A Local “Seed Production” Project in the North of Aleppo
Enab Baladi – Aleppo Countryside
A number of institutions and organizations that specialize in development and agriculture have been working to repair the “crack” that has affected the agricultural sector in Syria because of the war. Some of their strategies include the implementation of developmental projects that aim at achieving self-sufficiency and providing some basic services to local farmers that shall make local markets capable of meeting their requirements independently from foreign markets.
Referred to as “the biggest agricultural project in Syria”, the General Organization for Seed Multiplication, GOSM, together with the local council of Marea city in the north of Aleppo, have launched a project for the production of local seed potatoes. This action was undertaken to help the Syrian farmer and reduce purchasing power in the region by means of agricultural land leases along the Marea Hur Al-Nahr road.
The project includes 60 net houses, where the five popular potato varieties, namely, Banella, Jelly, Krone, Riviera and Agila, are cultivated in the villages of the northern and the eastern countryside of Aleppo.
Twice as Cheap as the Imported Ones
One of the first implementation phases had started last February and cost more than $ 85,000. The project aims at producing 1200 tons of seed potatoes to secure the cultivation of 60 hectares of Aleppo countryside land.
Maan Nasser, GOSM northern office director, says that “the first and foremost goal of the project is to provide the local market with seeds for a price which is commensurate with the income of the city farmers, equivalent to 500$ per ton of seed, rather than relying on import from a foreign market which costs 1800$ per ton.”
The director explains that the project will be the mechanism wherewith self-sufficiency and price balance can be achieved, besides providing enough quantities of potato as it represents one of the most important food commodities in the region.
The production of a single net house is estimated to be 2.5 tons of seeds, which means about 120 tons of total production of all varieties. According to Nasser, “the quantity produced is enough to cultivate 60 hectares and capable of producing the expected quantity of 1700 tons of potatoes.”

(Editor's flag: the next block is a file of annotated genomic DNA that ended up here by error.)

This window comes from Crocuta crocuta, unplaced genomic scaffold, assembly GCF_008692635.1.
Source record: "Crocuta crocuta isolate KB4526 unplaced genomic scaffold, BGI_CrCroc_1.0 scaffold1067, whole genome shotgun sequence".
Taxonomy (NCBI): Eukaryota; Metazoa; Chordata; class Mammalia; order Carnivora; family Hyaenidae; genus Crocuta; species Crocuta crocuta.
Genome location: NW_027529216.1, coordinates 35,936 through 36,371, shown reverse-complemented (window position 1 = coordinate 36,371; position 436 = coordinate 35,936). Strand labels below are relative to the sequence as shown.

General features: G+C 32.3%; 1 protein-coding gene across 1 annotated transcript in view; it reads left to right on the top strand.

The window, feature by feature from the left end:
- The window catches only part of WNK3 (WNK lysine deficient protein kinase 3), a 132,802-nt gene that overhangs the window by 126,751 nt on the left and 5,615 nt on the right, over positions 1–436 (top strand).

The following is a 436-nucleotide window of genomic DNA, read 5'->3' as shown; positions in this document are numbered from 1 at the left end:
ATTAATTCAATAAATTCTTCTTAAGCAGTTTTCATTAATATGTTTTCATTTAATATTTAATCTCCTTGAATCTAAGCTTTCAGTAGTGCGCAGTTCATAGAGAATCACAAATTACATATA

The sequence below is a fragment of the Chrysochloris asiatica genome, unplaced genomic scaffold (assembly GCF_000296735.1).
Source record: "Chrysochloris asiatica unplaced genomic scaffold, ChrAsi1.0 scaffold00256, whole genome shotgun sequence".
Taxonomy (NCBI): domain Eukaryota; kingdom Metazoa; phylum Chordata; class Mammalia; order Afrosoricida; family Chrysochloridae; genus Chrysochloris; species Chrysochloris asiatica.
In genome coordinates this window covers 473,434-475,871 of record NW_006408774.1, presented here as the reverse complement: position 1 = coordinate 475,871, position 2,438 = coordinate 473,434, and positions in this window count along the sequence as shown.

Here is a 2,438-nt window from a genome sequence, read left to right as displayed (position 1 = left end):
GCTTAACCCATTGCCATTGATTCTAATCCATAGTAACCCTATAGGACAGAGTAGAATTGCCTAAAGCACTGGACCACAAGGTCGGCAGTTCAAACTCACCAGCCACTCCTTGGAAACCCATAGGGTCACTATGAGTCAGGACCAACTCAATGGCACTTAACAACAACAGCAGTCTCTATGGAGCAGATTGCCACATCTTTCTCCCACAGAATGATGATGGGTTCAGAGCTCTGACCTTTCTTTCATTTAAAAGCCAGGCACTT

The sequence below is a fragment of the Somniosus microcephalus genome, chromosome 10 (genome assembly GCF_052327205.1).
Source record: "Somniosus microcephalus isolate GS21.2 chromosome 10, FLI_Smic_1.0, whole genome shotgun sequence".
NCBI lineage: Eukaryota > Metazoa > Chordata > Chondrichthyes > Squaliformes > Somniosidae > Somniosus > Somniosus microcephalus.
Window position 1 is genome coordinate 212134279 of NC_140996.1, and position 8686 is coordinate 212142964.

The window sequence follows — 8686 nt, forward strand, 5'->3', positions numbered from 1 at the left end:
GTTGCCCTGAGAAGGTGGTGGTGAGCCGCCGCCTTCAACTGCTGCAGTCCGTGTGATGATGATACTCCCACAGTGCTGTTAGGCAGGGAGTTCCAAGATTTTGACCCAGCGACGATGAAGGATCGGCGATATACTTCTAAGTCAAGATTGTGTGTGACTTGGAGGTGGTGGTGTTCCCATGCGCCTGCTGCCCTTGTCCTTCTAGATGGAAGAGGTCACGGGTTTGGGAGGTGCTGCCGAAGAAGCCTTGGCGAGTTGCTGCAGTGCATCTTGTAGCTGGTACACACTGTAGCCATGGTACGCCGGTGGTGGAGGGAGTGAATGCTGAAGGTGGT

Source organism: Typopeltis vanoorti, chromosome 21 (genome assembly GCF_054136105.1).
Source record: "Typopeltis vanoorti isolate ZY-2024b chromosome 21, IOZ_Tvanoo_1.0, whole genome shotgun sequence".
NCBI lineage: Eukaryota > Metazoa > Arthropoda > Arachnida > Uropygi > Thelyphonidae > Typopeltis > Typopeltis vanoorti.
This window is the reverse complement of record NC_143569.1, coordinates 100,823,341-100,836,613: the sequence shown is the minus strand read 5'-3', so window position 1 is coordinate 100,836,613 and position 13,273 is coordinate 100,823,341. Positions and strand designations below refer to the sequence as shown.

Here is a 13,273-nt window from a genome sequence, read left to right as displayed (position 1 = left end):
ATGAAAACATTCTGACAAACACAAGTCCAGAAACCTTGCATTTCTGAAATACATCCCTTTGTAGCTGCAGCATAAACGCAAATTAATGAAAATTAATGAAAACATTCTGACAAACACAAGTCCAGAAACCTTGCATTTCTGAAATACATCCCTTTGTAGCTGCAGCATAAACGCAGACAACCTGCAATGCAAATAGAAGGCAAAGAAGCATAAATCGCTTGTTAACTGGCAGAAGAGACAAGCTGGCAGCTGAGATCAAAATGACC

According to the director, GOSM has worked on broadcasting the net houses with organic fertilizers and spraying them with chemical composts and employing drip irrigation for the purpose of obtaining an excellent quality of crops.
“The project executed in the region could contribute to the increase of local potato production and push farmers and people of the area to expand the cultivated areas,” said Abdul-Rahman Mohammad, a farmer from the northern Aleppo countryside.
He explained to Enab Baladi that the common price of “Sunray” imported seed potatoes in the region varies between 1200 to 1800 dollars per kilogram, as opposed to the new price of seed produced by the new project ($ 500), which means that the price was almost cut to quarter.
The farmer stressed the secondary charges that are usually added to seed prices and that affect the farmer’s ability to go on with his cultivation. These are mainly related to irrigation, for the cultivated seeds need huge quantities of water on a daily basis, added to the very “expensive” fertilizers and chemicals that are vital for increasing the production.
An Estimated Quantity Equivalent to Half of Jordan’s Production
GOSM was formed in 2013, and it is the first administrative and institutional entity in the opposition areas. Its main role is to distribute seeds to farmers and provide them with encouraging and acceptable prices, especially those of wheat and potatoes. To encourage citizens, the organization often offers subsidized prices which are lower than market prices.
In the same context, the director of the Office of Agriculture in the local council of Marea Abdul-Rahman Baqur said that “if we take into consideration the quantities the project is expected to produce they might be equivalent to half the production of the State of Jordan compared to the production of neighboring countries.”
He further explained to Enab Baladi that “the project is expected to achieve its primary goal of self-sufficiency”. He also pointed out that “coordination and cooperation are still unremittingly proceeding between GOSM and the Office of Agriculture in the local council with the utmost care and engagement”
The reality of agriculture in the northern and eastern countryside of Aleppo has changed in a very negative and drastic way during the past months before the expulsion of ISIS from the area, and this did not happen without contaminating the quality and value of the crops. The post-liberation absence of any regulating and operating authorities, notably the transitional Syrian government, made the situation even worse.
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